Megan’s Law: Protection or Invasion of Privacy
The controversy over Megan’s Law has always been about the invasion of privacy of past sex offenders who must register with local authorities who make the information available to the public. There are different mediums of which the information is disclosed, the internet being a hot topic of the on-going argument. Megan’s Law was placed with the intentions of protecting communities from convicted sex offenders committing more crimes.
In 1994, seven year old Megan Kanka of New Jersey was sexually assaulted and murdered by her neighbor who had previously been a convicted sex offender. Her parents had been unaware of his past crimes. The brutality of this crime helped provide the case of mandating registration of past convicted offenders (jrank.org). During former President Bill Clinton’s presidency in 1996, he had signed legislation that required states to adopt the statutes of Megan’s Law (EPIC).
This allowed states to use discretion in establishing which information is disclosed, and compels them to make information that is both private and personal available to the public. This information is said to assist law enforcement in investigations, establish legal grounds to hold known offenders, discourage sex offenders from committing new offenses, and offers information to use to protect children from victimization (www.about-megans-law.com).
Opposition however fights that though the intent of Megan’s Law is to protect the community, some states have published offender information where anyone can access. This access can lead to “witch hunts” by parents, students, etc. showing how the law has backfired (Repeal Adam Walsh Act Laws!).
The basis of the law was meant for communities to be able to better protect their children if informed of their whereabouts of high-risk offenders. The leased information enables law enforcement to obtain legal grounds for detaining past offenders. This law was quickly fired at by opponents speaking out that the laws would only lead to vigilantism or ‘witch hunts’ and prevents the person’s chance at merging back into society. If the offender, the offender’s family, or employer, however, was vandalized, threatened in anyway, or physically abused would lead to arrest and prosecution for criminal actions (law.jrank.org).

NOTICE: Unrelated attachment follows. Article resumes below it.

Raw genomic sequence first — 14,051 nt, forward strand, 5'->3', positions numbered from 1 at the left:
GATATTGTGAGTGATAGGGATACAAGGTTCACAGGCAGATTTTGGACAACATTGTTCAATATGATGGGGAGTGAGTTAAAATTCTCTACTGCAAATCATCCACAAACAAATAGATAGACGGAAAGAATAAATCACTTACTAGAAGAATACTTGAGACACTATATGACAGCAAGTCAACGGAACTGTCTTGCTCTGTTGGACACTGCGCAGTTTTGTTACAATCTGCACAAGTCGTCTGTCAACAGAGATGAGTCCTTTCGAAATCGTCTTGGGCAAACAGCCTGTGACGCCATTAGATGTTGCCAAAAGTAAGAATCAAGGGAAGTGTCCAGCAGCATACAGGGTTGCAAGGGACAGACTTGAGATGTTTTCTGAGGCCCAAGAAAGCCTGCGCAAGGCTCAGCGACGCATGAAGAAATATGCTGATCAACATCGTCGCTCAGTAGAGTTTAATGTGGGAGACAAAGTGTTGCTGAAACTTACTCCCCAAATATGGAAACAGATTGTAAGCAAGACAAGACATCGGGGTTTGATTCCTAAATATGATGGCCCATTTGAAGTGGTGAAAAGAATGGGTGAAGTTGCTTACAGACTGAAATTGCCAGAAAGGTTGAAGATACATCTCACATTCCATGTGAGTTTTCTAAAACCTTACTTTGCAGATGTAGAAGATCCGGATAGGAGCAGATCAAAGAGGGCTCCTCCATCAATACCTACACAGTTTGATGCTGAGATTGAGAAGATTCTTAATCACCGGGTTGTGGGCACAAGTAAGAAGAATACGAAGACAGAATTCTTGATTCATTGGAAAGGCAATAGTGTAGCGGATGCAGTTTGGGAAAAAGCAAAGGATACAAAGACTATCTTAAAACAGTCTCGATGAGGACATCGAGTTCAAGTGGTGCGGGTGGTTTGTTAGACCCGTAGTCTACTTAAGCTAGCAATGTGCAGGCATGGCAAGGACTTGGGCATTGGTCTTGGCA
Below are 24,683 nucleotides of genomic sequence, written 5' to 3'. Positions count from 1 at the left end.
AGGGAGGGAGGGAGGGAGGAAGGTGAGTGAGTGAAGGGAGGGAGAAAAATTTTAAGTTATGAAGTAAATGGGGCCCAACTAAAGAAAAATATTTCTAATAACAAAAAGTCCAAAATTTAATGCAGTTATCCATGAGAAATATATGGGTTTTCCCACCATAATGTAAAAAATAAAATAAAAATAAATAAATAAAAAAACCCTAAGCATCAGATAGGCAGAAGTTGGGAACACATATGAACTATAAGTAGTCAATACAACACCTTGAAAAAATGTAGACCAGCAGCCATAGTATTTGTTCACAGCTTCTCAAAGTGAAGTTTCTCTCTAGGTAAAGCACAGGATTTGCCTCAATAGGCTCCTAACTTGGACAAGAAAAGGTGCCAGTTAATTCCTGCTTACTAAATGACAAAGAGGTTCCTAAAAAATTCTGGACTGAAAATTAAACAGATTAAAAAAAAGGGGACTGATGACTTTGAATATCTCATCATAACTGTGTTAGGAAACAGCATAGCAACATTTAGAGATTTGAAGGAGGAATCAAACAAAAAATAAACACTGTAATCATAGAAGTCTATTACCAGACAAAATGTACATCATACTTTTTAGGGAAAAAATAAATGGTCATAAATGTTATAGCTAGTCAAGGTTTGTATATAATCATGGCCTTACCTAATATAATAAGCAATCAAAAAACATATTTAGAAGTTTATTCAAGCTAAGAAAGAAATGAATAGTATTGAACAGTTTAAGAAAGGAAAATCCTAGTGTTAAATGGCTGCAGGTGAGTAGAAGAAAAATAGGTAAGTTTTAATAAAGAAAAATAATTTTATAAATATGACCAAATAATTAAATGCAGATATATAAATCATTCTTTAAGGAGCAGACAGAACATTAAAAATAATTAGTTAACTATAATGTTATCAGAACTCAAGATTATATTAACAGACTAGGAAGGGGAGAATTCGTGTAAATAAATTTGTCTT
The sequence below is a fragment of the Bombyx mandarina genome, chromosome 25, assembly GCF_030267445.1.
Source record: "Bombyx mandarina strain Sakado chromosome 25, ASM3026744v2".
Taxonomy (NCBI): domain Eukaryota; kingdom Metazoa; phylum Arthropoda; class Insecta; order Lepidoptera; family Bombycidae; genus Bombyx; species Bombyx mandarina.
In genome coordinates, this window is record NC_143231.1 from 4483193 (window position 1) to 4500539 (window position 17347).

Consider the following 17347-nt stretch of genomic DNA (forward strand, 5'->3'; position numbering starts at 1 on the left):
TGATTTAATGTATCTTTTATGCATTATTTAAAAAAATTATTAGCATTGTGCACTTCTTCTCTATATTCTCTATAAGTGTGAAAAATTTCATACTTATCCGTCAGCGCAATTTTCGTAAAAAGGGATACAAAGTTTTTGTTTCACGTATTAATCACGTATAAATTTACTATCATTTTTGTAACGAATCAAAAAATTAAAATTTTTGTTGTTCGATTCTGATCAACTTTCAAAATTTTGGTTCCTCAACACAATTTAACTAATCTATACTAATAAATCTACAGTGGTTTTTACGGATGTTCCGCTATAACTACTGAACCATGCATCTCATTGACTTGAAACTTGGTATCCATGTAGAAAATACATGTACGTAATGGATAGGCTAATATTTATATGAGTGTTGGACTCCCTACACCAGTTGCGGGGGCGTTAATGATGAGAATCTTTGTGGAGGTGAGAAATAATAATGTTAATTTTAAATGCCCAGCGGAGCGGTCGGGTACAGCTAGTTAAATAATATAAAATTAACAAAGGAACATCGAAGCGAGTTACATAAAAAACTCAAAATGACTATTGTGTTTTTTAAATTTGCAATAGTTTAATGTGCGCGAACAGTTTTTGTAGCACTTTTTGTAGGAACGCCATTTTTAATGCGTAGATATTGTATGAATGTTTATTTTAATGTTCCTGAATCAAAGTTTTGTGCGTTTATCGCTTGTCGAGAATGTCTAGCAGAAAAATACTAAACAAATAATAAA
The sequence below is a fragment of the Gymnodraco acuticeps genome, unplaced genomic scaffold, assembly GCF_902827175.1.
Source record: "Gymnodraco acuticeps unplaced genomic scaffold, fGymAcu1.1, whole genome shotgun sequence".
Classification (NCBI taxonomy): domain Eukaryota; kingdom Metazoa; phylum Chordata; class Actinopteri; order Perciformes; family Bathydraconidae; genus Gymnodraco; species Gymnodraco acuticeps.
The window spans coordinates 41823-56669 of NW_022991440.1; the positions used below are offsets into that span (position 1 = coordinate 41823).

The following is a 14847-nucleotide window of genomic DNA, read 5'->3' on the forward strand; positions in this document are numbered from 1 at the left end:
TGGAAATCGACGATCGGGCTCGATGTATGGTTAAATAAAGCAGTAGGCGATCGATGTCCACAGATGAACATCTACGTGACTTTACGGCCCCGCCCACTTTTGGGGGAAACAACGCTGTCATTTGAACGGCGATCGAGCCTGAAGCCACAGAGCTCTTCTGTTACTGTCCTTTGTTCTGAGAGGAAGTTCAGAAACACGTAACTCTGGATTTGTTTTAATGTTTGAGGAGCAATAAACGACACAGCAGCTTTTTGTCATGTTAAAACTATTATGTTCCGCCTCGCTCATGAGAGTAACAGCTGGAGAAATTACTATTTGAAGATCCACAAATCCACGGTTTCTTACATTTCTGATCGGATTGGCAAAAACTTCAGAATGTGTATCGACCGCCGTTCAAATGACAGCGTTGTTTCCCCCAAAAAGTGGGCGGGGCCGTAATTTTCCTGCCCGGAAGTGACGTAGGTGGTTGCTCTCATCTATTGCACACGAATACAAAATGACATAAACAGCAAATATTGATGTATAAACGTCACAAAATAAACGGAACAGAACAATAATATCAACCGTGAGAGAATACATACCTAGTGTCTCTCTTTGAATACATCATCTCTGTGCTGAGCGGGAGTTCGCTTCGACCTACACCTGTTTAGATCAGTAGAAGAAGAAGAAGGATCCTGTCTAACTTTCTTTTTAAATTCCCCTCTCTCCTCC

The laws have gone under many adoptions and differ to the way states have adopted but are forced to register if they have been charged with the conviction of sexual assault, endangerment of impairing or debauching a child’s morals, kidnapping, criminal restraint, and false imprisonment. The determination of the risk of re-offense are listed guidelines in Megan’s Law which include; post-incarceration supervision., status of counseling or therapy, criminal background, degree of remorse, substance abuse, psychiatric profile, history of stalking where children congregate. The registries upon which the offenders must register include their names,...